Childhood Obesity as a Public Health Issue

Obesity is a growing epidemic, especially in the USA. It has a huge impact on the health of the population and can cause a wide variety of other health issues including diabetes and heart disease. Unfortunately, we are seeing obesity begin at younger ages, and childhood obesity is fast becoming a public health issue. It’s no surprise that obese children generally turn into obese adults who suffer many more health problems as a result.

If left unchecked, the obesity issue will continue to grow and more of our population will become obese. This puts a massive toll on national budgets for healthcare and in many cases removes people from the workforce.

Obesity in Children

Obesity is defined as a BMI of thirty or higher. In children, the metric is a bit different. If a child’s BMI falls between the 85th and 95th percentile for kids of the same age and sex, they would be considered overweight. Anything over the 95th percentile would be obese. However, these definitions are not globally accepted, which makes determining the number of obese children difficult.
Children who are obese are at risk for health problems that rarely appear until later in life. Sleep apnea, asthma, high blood pressure, and diabetes are all health problems that may arise because of childhood obesity.

What Causes Childhood Obesity?

Childhood obesity is caused by a number of things. Fortunately, a lot of these issues are within a parent’s control, so have a look at common causes and what you can do about them.

Food at School

Your child most likely attends school during the day and will usually eat lunch there. Many school lunches are not very healthy and contain too much salt, sugar, and preservatives. However, schools usually offer vending machines as an alternative. Here, you can also find sugary sodas, candy, chips, and other not-very-healthy snacks that your child might decide to have for lunch.

While you can’t control exactly what your child eats when they are away from you, you can give them healthier options. Instead of buying lunch at school, prepare a healthy lunch for them to take. Don’t worry – it doesn’t have to be time-consuming. Fruit, veggie sticks and dip, and a wholegrain PB&J make a wholesome lunch. If your child wants snacks, cheese sticks, nuts, and apple slices will give them the nutrition they need without all the extra calories.

Fast Food

If you are a working parent, you know how difficult it can be to cook every night and make sure your family has healthy food on hand. It can be tempting to grab fast food on the way home from work instead. However, keep in mind that these foods are packed with calories, fat, and other unwanted ingredients.

Instead of stopping off for burgers and fries on your way home, spend a couple extra minutes and pop into the grocery store. Most larger stores will have a deli counter offering rotisserie chickens or other cooked meats and ready-made side dishes. These will only be a bit more expensive than fast food, and you still don’t have to spend any of your valuable time in the kitchen after a long day at work.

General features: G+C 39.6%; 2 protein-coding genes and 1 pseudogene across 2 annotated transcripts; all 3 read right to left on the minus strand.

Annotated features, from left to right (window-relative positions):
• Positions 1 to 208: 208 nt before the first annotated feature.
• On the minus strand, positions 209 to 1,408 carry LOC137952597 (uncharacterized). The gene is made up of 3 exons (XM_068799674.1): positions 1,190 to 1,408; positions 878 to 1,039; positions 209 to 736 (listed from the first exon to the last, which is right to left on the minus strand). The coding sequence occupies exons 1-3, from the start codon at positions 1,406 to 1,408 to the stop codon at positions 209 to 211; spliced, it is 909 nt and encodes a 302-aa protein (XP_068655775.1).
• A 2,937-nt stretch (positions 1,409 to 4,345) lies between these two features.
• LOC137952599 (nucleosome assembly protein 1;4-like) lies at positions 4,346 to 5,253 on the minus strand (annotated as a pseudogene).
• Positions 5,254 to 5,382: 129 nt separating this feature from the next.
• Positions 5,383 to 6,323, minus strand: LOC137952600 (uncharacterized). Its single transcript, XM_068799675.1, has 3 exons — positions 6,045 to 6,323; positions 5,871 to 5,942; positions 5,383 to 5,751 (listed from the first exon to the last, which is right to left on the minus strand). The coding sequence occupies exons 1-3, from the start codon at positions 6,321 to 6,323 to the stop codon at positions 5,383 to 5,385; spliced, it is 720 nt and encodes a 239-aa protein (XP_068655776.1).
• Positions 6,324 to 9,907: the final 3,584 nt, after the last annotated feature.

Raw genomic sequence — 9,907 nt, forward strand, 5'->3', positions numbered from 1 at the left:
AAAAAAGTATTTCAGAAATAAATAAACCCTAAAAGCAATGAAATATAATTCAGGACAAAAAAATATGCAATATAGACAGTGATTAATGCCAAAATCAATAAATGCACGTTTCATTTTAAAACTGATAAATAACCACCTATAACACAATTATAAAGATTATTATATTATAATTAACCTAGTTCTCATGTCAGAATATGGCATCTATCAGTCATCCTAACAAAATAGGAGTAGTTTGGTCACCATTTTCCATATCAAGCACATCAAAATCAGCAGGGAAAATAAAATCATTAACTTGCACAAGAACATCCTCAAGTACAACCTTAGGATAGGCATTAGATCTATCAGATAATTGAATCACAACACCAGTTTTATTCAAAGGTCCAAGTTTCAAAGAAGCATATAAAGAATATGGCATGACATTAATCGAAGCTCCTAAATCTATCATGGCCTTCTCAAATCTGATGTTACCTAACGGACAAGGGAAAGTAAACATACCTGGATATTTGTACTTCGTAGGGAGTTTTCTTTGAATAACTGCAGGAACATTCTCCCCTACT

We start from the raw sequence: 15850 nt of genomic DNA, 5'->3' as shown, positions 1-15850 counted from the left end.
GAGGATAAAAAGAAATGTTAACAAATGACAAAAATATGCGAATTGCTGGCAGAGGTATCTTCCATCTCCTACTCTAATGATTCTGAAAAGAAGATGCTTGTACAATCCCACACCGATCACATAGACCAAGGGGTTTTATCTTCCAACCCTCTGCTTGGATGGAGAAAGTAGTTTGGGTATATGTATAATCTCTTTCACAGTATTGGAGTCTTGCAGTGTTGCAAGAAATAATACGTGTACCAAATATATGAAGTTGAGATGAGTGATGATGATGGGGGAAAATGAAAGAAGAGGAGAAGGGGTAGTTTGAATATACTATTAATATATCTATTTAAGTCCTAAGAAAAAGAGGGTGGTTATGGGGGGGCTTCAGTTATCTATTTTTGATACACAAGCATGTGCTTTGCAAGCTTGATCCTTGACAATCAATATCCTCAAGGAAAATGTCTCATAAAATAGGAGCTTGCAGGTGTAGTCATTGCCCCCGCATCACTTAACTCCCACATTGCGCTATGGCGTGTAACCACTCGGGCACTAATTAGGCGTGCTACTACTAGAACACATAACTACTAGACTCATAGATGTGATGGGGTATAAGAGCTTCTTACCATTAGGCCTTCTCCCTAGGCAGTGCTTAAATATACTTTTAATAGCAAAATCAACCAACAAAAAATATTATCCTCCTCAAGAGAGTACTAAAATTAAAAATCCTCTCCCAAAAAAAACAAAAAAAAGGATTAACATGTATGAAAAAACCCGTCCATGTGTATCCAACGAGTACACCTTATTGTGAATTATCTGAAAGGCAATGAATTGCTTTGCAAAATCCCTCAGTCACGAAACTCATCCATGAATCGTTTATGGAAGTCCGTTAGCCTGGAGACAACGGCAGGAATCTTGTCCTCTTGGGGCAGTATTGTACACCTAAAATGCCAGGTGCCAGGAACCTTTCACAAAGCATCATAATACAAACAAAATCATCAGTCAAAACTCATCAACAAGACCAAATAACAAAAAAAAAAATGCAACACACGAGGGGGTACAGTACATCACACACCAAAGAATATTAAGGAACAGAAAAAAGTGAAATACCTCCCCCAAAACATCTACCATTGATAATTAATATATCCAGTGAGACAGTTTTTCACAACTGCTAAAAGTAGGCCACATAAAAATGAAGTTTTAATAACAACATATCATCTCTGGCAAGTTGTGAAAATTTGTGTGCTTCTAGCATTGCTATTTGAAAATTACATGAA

Drinking the Wrong Beverages

When a child says they are thirsty, they often want a tasty beverage with lots of flavor and sugar. And while it may seem perfectly healthy to give children juice – even pure juice – these beverages contain mostly sugar. All the vitamins and fiber are still left with the whole fruit. Flavored beverages like juice can also get your child into the habit of not being satisfied with water, which will encourage the use of more sugary drinks and can hurt digestion.

Make sure that your children are drinking enough water. It should always be the first and most plentiful option for thirst. Juices and sodas should be reserved for rarer occasions and energy drinks should never be given to children. If your child insists on fruit juice, offer a smoothie instead so they can benefit from the fiber and nutrients of the whole fruit.

Large Portions

Going out to a restaurant, you may have noticed that portion sizes are getting larger and larger, even for children. A single meal at a restaurant can be double or triple your daily calorie needs! Even popcorn at the movies comes in larger containers, and sodas are in larger bottles and cans than they used to be.

Once you recognize this, you can take steps to ensure your child is not overeating or drinking. If you go out to eat, ask for a to-go container for all meals and immediately put away half. This way you won’t be tempted to overeat and you’ll have food to take home with you. When you cook at home, give smaller portions. If your child is still hungry afterward, they can ask for more, but chances are they won’t need to.

Final Thoughts

As obesity sweeps the nation, it is vital that we take steps to curb the problem. As a nurse, you will have increased interactions with patients suffering from obesity and you have the responsibility to offer tactful, helpful ways parents can help their children. Raising awareness of childhood obesity as a public health issue is just the first step to put a stop to the problem altogether.

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